Wednesday, May 8, 2013

Lebanon: Forgiveness

Syria occupied Lebanon from the 80s until 2005. Now it's Syria that it's in turmoil and the Lebanese have a choice: To forgive or to get vengeance.

In the 1980s, one of the pastors of our host church in Beirut says the Syrians would hammer the Christian communities with artillery shells when they refused to fall in line with Syria's political wishes. He said his family would huddle at home, cowering as bombs landed all around. During one stretch, 3,500 shells a day landed in Jounieh, a Christian enclave next to Beirut. Do the math to figure out how many explosions that is per minute.

The shrine to the assassinated PM

The Christians from Tent of Praise host the Bethel team and share their faith with the Syrians. The Christians pass out memory cards for cell phones with sermons from Muslim converts and the gospel read in Arabic for these suffering Muslims, many who can’t read. The men plug the cards into their flip phones, testing the memory cards to make sure they work. People pray. Food packages are distributed.

These aren’t just old wounds. In 2005, Syria is believed to have orchestrated the assassination of the popular Lebanese Prime Minister, Rafik Hariri. The bomb that killed him was so big it blew a crater 30 feet deep into the street. The shock waves were felt throughout the city. The heavily armored car transporting the prime minister and the vehicles making up the large security detail were vaporized.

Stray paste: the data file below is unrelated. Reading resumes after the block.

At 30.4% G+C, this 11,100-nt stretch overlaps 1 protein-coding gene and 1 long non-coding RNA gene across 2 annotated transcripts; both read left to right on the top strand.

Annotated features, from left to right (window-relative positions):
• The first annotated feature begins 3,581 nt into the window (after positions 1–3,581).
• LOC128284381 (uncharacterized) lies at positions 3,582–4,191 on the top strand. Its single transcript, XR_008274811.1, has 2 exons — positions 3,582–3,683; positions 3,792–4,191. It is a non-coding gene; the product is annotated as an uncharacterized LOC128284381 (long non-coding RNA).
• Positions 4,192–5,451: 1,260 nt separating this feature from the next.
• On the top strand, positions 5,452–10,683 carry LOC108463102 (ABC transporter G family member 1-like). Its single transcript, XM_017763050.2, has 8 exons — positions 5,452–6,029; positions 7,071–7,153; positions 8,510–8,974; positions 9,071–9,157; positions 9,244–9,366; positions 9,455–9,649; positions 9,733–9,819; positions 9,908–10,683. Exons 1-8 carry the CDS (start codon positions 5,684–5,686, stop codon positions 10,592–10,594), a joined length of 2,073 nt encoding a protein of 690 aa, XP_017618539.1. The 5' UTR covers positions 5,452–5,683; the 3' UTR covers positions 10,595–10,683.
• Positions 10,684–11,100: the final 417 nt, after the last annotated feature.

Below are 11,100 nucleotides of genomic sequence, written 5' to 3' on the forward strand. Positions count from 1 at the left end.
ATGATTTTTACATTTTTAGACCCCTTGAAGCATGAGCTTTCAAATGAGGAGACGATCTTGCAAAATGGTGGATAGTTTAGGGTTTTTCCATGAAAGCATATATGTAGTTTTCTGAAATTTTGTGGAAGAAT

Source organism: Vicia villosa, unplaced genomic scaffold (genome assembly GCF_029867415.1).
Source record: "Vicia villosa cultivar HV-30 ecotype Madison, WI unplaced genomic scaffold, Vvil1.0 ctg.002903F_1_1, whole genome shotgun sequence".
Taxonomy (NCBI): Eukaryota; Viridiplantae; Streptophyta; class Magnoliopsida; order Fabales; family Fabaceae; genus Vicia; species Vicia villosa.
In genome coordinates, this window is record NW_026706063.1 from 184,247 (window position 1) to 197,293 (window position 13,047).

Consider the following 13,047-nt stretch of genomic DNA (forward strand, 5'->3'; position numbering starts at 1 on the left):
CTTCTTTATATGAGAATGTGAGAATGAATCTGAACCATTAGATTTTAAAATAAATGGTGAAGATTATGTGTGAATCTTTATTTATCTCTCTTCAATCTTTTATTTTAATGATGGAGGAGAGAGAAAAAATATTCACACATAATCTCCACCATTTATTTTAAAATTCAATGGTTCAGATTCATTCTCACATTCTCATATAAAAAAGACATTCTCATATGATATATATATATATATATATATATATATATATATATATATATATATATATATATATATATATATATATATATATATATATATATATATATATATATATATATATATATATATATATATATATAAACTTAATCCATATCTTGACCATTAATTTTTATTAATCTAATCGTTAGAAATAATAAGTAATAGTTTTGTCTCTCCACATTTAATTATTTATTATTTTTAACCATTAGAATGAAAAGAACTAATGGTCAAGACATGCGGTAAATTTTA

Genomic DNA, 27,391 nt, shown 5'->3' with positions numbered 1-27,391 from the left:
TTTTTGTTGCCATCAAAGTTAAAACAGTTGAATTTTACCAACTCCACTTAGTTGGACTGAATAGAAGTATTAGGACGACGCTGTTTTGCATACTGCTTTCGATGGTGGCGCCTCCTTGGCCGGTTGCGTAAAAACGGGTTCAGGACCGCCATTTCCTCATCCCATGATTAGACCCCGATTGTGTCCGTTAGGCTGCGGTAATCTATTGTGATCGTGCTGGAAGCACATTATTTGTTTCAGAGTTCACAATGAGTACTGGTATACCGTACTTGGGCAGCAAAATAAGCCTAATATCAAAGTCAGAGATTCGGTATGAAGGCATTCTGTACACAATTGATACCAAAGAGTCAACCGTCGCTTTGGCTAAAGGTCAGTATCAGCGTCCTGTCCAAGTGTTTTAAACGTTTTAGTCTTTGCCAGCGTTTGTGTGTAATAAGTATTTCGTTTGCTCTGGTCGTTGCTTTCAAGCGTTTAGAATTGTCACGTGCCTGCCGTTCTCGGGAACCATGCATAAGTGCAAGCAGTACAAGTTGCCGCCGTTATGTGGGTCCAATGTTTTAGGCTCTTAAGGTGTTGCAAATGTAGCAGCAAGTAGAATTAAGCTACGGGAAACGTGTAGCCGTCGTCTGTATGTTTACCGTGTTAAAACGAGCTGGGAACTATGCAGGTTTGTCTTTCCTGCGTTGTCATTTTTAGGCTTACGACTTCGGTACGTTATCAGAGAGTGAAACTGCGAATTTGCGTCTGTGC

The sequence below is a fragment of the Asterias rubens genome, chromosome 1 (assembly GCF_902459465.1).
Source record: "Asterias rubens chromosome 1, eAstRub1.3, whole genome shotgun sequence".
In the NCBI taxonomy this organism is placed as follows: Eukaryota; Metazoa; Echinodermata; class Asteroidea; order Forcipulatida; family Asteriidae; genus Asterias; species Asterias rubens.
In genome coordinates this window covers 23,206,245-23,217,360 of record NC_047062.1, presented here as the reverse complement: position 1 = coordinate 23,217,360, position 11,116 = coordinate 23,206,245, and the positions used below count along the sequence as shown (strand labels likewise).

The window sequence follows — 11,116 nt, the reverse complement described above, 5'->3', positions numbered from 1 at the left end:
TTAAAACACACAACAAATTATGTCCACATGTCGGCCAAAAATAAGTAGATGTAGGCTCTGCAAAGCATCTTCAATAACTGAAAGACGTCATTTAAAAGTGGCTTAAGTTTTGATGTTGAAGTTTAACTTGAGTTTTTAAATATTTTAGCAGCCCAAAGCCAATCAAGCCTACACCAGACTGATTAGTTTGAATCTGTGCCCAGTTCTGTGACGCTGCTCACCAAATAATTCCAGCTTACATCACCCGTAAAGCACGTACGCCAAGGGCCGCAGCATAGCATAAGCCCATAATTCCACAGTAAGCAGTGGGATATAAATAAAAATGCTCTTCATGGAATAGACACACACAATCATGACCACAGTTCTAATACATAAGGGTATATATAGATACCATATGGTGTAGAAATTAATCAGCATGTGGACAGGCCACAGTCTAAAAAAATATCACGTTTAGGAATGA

Christians haven’t forgotten these offenses. But they’re choosing to forgive. Helping the Syrians is an act of humility and love. The small church in Beirut has paid for much of the supplies themselves, and they don't have much to give. It's sacrifice to break unforgiveness.

At another camp, a Bethel student asks to pray for an old man, probably a Sunni Muslim. The student feels the Spirit moving. His hand gets hot. The old man notices too, staring at the hand on his shoulder. The student speaks faster, feeling the Spirit pulling words out of his heart through his mouth.

The student calls the man’s spirit forward. The old man, broken but still proud, starts to cry. The student’s words come out fast, outrunning the translator trying to keep up in Arabic. But that’s okay. It’s the Spirit speaking -- right to this old man's heart.

Bethel students pray for Syrian refugees
The American missionary doing the translating is moved. He’s been in Lebanon for almost 35 years straight. “This is what we’ve been missing,” he says. “We need more people moving under the power of the Spirit. That’s what short term teams bring. They come in fresh, full of faith. They have a breaker anointing. They pray without inhibition.”

The Lebanese church needs people walking out their faith over the long term, even when they see little breakthrough. Muslims openly confess a love for Jesus only after considering the huge sacrifice they’re about to make. Sometimes things don’t end well for converts.

But the local church also needs others with fresh legs and hearts bringing in hope and faith from abroad. Both groups move with the Holy Spirit.

Sacrifice by those who have been hurt. Fresh passion from the outside.

It’s the Holy Spirit using teamwork to bring hope.

1 comment:

  1. Excellent post, Andrew. You give a real feeling for what it is like for Christians - and Muslim converts - in Lebanon right now. It is great to see the Spirit moving.